Striving for an even easier opening means than punching holes in aluminium, Ermal Fraze in Ohio invented the first pull tab around 1961, consisting of a a solid ‘tab’ riveted to a scored tear strip in the aluminum can end. The design was test-marketed firstly by ALCOA and the Pittsburgh Brewing Company in 1962 on ‘Iron City Beer’. In 1963 Fraze patented a new design which would further revolutionize the market and would soon make the punch top and church key obsolete (see also the work of archaeologist W. Schroeder at Montana University 2017).
From zip-top to stay-on-tab
The introduction in 1962/1963 of the solid pull tab (sometimes referred to as ‘zip-tops’) was followed by a commercial patent war between can manufacturers for ingenuity and market share. Responding to complaints about low grip and sharp edges of zip-top tabs, which apparently cut fingers and lips, American Can Company (ACCO) started production of one of the first designs in 1965 using a pull ring, in stead of a solid flat zip-top tab. In effect the rings on these tabs proved too small to actually put a finger through for pulling, so the design was replaced by bigger rings that same year by ACCO and by Continental Can in 1966. Both companies introduced designs that in essence would stay in production for at least a decade in the USA and longer in other countries. Cans sold in the Dutch market at the end of the 1980s still held a tab very similar to the one produced by Continental in 1965-1967.
Responding to consumer and governmental complains that the ring pull tabs could still cut hands, lips and feet when stepped upon on recreational beaches, were sometimes swallowed when put in the can, and were littering the environment, can companies switched to a new style of tab in the 70s. Instead of tearing a scoured tear-strip from the can, these new ‘stay-tabs’ or ‘statabs’ would now push and bend the tear-strip downwards into the can without the tab detaching from the can end. Partly under pressure of legislation in some USA states, manufacturers switched fully to statabs after 1975 with designs patented with names like ‘Easy Open Ecology End’ or ‘Envirocan’ . European countries made a similar switch some 10 to 15 years later.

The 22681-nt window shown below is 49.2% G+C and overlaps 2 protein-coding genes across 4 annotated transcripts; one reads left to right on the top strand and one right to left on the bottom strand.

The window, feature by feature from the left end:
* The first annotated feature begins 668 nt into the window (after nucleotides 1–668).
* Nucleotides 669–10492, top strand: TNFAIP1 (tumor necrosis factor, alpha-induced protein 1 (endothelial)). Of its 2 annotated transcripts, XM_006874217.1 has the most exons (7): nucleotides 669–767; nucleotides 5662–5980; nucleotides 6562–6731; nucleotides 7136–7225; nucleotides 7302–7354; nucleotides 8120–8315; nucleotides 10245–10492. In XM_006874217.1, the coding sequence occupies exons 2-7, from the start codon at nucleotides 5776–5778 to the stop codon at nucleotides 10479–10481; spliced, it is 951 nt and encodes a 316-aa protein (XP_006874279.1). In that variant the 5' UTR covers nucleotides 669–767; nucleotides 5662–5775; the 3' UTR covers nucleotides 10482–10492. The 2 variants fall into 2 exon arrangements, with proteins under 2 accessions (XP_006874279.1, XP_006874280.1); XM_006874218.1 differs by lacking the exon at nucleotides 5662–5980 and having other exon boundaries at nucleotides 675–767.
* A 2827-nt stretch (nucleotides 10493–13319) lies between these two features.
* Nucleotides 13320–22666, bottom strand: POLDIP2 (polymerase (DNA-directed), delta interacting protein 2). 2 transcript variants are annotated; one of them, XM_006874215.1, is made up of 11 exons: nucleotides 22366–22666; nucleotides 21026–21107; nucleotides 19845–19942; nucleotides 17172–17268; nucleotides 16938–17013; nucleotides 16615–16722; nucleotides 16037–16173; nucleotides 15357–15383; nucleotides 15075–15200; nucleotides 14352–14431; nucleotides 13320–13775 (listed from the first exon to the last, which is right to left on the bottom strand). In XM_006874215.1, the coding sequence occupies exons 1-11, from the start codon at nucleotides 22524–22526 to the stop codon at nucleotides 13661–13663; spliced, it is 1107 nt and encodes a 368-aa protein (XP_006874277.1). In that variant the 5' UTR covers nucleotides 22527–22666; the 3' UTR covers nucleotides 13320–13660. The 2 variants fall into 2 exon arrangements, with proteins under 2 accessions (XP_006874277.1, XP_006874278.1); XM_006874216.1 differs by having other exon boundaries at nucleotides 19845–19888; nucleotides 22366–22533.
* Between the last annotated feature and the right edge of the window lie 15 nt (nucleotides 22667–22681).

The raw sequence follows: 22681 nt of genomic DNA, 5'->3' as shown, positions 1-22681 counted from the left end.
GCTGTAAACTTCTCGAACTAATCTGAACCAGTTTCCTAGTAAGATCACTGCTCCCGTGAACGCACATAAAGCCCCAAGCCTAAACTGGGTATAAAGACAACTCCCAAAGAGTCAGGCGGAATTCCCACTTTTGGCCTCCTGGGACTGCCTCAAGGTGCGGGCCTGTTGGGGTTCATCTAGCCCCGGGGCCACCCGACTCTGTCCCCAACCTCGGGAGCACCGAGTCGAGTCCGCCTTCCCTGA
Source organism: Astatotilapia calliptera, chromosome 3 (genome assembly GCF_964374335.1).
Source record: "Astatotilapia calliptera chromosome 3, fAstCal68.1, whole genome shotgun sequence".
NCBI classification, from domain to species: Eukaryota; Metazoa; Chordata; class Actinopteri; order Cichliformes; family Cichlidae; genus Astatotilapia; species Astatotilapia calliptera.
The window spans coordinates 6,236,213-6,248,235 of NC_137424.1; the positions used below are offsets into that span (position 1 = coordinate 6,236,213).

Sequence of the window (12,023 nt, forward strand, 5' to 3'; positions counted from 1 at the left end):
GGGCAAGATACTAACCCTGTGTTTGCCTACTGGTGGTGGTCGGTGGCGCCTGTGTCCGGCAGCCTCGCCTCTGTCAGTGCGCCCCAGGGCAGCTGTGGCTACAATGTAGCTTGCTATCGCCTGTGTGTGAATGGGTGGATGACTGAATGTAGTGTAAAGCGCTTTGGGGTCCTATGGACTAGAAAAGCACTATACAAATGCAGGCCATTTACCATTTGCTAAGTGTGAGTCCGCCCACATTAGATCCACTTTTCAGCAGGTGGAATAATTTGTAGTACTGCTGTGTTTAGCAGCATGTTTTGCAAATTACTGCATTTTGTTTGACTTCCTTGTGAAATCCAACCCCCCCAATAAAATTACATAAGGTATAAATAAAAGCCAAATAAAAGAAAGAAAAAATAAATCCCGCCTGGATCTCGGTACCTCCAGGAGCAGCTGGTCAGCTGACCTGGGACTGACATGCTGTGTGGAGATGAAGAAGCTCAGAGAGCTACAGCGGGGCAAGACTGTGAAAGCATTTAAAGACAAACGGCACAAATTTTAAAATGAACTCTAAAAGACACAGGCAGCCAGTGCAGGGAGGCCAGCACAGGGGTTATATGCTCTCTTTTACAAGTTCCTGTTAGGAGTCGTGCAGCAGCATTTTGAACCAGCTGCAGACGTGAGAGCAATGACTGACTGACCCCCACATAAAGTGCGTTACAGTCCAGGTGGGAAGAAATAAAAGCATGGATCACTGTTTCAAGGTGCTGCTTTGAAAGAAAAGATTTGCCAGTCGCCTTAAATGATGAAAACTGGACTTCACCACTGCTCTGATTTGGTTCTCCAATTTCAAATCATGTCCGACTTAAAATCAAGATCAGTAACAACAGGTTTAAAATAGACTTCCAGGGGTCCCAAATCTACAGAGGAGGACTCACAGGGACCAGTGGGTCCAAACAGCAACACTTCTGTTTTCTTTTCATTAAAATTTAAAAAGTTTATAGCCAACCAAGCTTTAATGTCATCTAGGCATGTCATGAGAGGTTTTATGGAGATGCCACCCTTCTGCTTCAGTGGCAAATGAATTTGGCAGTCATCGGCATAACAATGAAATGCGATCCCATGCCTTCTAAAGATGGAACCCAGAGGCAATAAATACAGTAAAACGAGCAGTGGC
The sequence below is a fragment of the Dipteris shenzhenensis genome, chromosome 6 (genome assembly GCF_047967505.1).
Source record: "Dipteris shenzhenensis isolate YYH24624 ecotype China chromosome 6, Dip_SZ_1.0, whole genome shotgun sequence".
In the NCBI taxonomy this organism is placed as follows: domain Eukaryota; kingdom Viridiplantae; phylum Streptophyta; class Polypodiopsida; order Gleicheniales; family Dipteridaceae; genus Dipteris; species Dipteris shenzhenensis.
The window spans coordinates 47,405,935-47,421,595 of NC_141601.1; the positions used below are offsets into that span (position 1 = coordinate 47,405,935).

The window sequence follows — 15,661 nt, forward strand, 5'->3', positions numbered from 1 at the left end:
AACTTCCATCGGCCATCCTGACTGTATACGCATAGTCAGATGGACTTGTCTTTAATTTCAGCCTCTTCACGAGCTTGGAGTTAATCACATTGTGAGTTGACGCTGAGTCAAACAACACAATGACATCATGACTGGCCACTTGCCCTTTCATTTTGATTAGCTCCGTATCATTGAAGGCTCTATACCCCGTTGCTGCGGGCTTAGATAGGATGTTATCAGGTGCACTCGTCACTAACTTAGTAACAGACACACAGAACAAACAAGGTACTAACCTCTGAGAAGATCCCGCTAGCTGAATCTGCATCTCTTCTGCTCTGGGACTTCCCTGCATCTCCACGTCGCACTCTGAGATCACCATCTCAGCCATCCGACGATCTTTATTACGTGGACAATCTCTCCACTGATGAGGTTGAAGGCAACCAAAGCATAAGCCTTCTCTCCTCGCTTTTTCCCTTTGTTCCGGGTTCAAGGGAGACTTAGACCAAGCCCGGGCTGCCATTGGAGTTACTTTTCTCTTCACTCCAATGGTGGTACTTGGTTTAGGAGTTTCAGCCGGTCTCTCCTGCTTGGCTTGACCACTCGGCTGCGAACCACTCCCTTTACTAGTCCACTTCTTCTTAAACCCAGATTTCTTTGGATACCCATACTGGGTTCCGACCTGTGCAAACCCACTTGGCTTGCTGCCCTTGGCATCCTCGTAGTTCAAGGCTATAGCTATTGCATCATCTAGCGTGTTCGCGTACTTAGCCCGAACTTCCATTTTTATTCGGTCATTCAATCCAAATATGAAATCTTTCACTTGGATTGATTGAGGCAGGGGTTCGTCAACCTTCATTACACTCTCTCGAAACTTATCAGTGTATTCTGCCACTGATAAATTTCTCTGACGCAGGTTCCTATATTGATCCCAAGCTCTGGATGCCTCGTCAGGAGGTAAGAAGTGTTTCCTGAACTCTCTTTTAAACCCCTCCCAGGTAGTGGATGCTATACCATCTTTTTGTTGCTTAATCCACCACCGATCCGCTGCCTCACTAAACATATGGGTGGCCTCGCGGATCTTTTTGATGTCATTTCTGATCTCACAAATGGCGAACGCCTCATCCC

Pull tabs are here to stay-tab
As our Pull Tab Archaeology project will show, developments did not stall after 1975. In continued efforts to ease opening, reduce costs and gain more profit, tab designers have come up with numerous small variations and improvements up to today. The number of different types of pull tabs that exist in the world is unknown and just one of many questions addressed in our project. Beverage cans and tabs have come a long way since 1934 and there is no indication they will leave shortly. The Container Recycling Institute reported 100 billion units of beverage packed and sold in cans with pull tabs in the Unites States alone in 2010. That is on average over 31.000 cans every second! A 2017 chart of Can Central depicts the economic impact of beverage can industry; it shows a market share of 71,8 billion US-dollar every year and provides close to 83000 jobs in the USA.
Although the market, ideas about packaging and society will keep evolving – and let’s not forget the notion that climate change might threaten everything we know to be our world – one thing is sure: archaeologists today, tomorrow or 10.000 years in the future will keep finding 20th century pull tabs in every corner of the planet for ever.
Text: Jobbe Wijnen 2019 (last revised January 2020)